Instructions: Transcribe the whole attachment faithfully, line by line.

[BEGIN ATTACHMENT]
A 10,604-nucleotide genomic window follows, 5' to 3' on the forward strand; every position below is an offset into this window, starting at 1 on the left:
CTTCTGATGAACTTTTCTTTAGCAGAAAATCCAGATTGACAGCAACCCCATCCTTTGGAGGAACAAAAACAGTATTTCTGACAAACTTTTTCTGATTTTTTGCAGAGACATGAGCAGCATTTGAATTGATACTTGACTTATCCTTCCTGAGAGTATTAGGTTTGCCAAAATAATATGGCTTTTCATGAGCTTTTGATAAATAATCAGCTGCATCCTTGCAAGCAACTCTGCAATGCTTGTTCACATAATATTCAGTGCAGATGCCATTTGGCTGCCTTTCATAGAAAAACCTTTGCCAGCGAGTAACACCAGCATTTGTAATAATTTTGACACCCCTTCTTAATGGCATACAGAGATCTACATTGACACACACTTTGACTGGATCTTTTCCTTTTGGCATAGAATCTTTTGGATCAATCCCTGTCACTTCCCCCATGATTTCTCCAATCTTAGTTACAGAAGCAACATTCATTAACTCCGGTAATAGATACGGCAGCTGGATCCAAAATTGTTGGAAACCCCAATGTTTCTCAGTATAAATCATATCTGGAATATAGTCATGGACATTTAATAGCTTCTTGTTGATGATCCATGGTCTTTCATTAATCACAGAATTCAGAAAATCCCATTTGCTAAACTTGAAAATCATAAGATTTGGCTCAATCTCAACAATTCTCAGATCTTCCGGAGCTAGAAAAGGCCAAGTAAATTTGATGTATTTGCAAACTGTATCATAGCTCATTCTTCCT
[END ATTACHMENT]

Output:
A 10,604-nucleotide genomic window follows, 5' to 3' on the forward strand; every position below is an offset into this window, starting at 1 on the left:
CTTCTGATGAACTTTTCTTTAGCAGAAAATCCAGATTGACAGCAACCCCATCCTTTGGAGGAACAAAAACAGTATTTCTGACAAACTTTTTCTGATTTTTTGCAGAGACATGAGCAGCATTTGAATTGATACTTGACTTATCCTTCCTGAGAGTATTAGGTTTGCCAAAATAATATGGCTTTTCATGAGCTTTTGATAAATAATCAGCTGCATCCTTGCAAGCAACTCTGCAATGCTTGTTCACATAATATTCAGTGCAGATGCCATTTGGCTGCCTTTCATAGAAAAACCTTTGCCAGCGAGTAACACCAGCATTTGTAATAATTTTGACACCCCTTCTTAATGGCATACAGAGATCTACATTGACACACACTTTGACTGGATCTTTTCCTTTTGGCATAGAATCTTTTGGATCAATCCCTGTCACTTCCCCCATGATTTCTCCAATCTTAGTTACAGAAGCAACATTCATTAACTCCGGTAATAGATACGGCAGCTGGATCCAAAATTGTTGGAAACCCCAATGTTTCTCAGTATAAATCATATCTGGAATATAGTCATGGACATTTAATAGCTTCTTGTTGATGATCCATGGTCTTTCATTAATCACAGAATTCAGAAAATCCCATTTGCTAAACTTGAAAATCATAAGATTTGGCTCAATCTCAACAATTCTCAGATCTTCCGGAGCTAGAAAAGGCCAAGTAAATTTGATGTATTTGCAAACTGTATCATAGCTCATTCTTCCT